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Health vs. Economy: Will We Be Forced to Choose?

With the financial impact of COVID-19 now reaching into every home, how far will we go to save lives?

In the fog of war, battle plans are famously discarded when the first shot is fired, and decisions are made in an instant. No time to think through the consequences or ponder the larger questions. Aim, fire, and ask questions later.

Such is where America figuratively stands, as more and more jobs — livelihoods even — have simply vanished into the vapors of an unforeseen and unparalleled crisis. A national slowdown, threatening to morph into a shutdown across the land amid predictions of millions of lost jobs, is coming dangerously close to destroying an economy that was the envy of the world just a few short weeks ago.

On the other hand is an equally profound truth: While an economy can be resuscitated, expired lives cannot.

The Value of a Life

A spring of contentment beckoned. But now is the unfolding spring of our national discontent. Can we really have reached the point of debating whether saving lives that may or may not be imperiled are worth the price of extreme caution? Maybe not at the moment, but rest assured that, absent a deadlier outbreak we have yet to experience, this hardest of all questions will soon be debated far and wide, from the corridors of Congress to homes across the land.

How can we place a price tag on a life? Well, believe it or not, the federal government does so routinely, employing what are called value-of-statistical-life measures. They are used to calculate the collective and per capita costs and benefits of various health and environmental regulations.

Now, consider this assessment of the effects of the Coronavirus on the U.S. economy from W. Kip Viscusi, a Vanderbilt University professor and widely acknowledged expert in such measurements. He “estimates the value of a statistical life at around $10 million. That means an American community of 100,000 people would on average pay $100 per person to reduce the risk that one person in the community would randomly be killed by some threat. The community is now essentially paying $10 million to reduce the risk that one among it will die.” So that means we are paying literally 100,000 times as much to protect ourselves and our neighbors at this time as we do during normal times.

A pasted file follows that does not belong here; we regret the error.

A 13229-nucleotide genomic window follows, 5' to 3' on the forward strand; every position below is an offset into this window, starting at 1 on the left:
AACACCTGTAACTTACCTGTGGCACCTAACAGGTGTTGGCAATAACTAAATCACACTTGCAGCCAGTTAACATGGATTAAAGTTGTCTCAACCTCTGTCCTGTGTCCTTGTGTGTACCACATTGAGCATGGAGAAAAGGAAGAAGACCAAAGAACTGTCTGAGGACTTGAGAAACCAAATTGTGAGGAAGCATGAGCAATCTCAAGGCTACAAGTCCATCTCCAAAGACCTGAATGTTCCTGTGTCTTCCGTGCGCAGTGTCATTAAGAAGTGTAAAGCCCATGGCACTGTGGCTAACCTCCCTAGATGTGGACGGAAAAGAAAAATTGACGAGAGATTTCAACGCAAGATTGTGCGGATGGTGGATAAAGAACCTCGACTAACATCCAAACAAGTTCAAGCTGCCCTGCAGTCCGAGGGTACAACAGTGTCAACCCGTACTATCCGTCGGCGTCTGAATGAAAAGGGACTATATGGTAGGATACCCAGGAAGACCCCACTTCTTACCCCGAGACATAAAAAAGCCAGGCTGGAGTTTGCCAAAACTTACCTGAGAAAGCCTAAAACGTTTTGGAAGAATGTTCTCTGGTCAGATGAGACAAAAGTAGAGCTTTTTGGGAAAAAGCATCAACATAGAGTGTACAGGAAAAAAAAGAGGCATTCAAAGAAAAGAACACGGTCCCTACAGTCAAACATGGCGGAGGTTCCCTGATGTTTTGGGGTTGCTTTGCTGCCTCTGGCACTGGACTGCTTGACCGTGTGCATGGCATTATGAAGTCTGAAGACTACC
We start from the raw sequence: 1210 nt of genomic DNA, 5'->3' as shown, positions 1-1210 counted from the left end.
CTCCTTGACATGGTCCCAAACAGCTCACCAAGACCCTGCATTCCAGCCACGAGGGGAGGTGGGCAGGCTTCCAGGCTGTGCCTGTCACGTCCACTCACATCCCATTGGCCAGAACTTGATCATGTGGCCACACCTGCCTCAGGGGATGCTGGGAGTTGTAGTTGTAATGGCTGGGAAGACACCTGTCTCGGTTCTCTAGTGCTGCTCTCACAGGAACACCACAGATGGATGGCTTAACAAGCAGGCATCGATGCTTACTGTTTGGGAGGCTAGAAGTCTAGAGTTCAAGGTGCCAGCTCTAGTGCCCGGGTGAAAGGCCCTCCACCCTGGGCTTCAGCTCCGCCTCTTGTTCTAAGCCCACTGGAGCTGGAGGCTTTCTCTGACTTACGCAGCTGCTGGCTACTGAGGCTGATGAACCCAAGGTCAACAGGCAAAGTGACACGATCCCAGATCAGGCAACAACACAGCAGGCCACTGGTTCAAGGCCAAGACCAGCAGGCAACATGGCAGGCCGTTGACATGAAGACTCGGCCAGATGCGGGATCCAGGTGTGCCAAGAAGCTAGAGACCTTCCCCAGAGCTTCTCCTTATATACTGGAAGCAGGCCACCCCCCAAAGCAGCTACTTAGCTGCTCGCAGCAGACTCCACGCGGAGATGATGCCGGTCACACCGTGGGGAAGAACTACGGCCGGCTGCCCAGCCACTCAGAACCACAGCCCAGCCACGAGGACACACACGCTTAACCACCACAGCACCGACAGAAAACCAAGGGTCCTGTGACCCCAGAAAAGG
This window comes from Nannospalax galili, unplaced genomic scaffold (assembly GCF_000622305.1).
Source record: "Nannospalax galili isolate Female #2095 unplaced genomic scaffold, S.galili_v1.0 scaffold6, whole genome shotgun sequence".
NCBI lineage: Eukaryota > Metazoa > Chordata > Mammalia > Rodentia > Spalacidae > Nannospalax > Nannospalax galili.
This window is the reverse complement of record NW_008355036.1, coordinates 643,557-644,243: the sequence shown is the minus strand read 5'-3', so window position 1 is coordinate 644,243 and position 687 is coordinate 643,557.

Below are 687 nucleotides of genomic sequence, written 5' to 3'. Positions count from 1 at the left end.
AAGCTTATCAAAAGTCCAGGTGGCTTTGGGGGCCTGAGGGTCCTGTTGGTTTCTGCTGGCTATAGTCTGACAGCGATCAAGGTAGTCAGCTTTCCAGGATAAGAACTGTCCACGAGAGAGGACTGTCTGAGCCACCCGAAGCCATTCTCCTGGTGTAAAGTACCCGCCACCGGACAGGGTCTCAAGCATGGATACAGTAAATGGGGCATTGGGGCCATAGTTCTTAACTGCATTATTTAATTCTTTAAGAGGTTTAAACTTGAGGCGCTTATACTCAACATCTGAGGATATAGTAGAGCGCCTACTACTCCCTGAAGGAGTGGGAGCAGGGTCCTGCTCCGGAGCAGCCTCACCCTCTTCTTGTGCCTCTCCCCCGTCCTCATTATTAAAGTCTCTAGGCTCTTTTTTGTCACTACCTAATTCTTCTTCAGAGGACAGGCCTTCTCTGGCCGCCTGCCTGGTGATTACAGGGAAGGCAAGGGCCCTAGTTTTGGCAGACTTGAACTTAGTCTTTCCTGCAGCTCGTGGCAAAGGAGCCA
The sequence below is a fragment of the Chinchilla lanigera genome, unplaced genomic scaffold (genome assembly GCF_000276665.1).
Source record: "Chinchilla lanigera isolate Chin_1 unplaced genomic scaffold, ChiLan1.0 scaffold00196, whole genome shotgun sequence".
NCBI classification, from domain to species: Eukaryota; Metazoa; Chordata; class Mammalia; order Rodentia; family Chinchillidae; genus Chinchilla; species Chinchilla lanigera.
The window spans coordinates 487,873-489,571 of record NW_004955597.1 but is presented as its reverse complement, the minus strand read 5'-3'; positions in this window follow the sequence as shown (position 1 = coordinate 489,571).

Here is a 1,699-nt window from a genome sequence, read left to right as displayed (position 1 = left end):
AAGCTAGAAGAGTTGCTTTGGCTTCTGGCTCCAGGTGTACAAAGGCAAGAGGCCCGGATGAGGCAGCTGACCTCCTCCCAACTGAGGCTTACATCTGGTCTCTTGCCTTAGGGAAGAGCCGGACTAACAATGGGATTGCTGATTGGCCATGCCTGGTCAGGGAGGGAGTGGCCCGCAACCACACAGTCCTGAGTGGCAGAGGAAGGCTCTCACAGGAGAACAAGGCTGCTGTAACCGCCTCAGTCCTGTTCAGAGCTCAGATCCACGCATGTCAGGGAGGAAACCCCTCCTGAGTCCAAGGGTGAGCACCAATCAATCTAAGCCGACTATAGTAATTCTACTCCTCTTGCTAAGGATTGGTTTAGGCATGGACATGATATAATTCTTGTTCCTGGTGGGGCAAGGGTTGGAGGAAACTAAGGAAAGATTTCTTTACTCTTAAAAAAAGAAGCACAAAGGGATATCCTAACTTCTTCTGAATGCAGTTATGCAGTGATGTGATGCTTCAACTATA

Drawing the Line

Predictions by accredited health experts of as many as two million deaths, and, from respected economics experts, forecasts of a recession worse than 2008 and more than 20% unemployment, will soon force President Trump to decide where to draw the line.

And the president acknowledged as much in a message on Twitter March 23 that may change the temperature on the crisis and signal a significant change of direction. Referring to his guidelines on extreme physical distancing and other measures announced to the nation on March 16, the president tweeted, “We cannot let the cure be worse than the problem itself. At the end of the 15-day period, we will make a decision as to which way we want to go.”

At least when the great recession hit in 2008, politicians and financial institutions could focus like a laser beam on fixing the economy alone. The only health they considered was the financial health of companies and investors who took it on the chin. This time, the crisis is infinitely more complicated because of the comingling of actual health of millions of people and the economy on which they depend and the seeming impossibility of finding solutions that offer the right and happy medium between them.

Put simply, would we prefer to save the lives of an unknown number of potential victims of COVID-19, at the cost of an economy buried deeper in recession or even depression?

You want easy answers? There are few in these times, because we face issues we rarely if ever had to address. But the indescribably delicate matter of the physical versus financial health of 327 million people is one we will surely look back upon in wonderment, asking ourselves how it ever came to this in the first place.

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Read more from Tim Donner.

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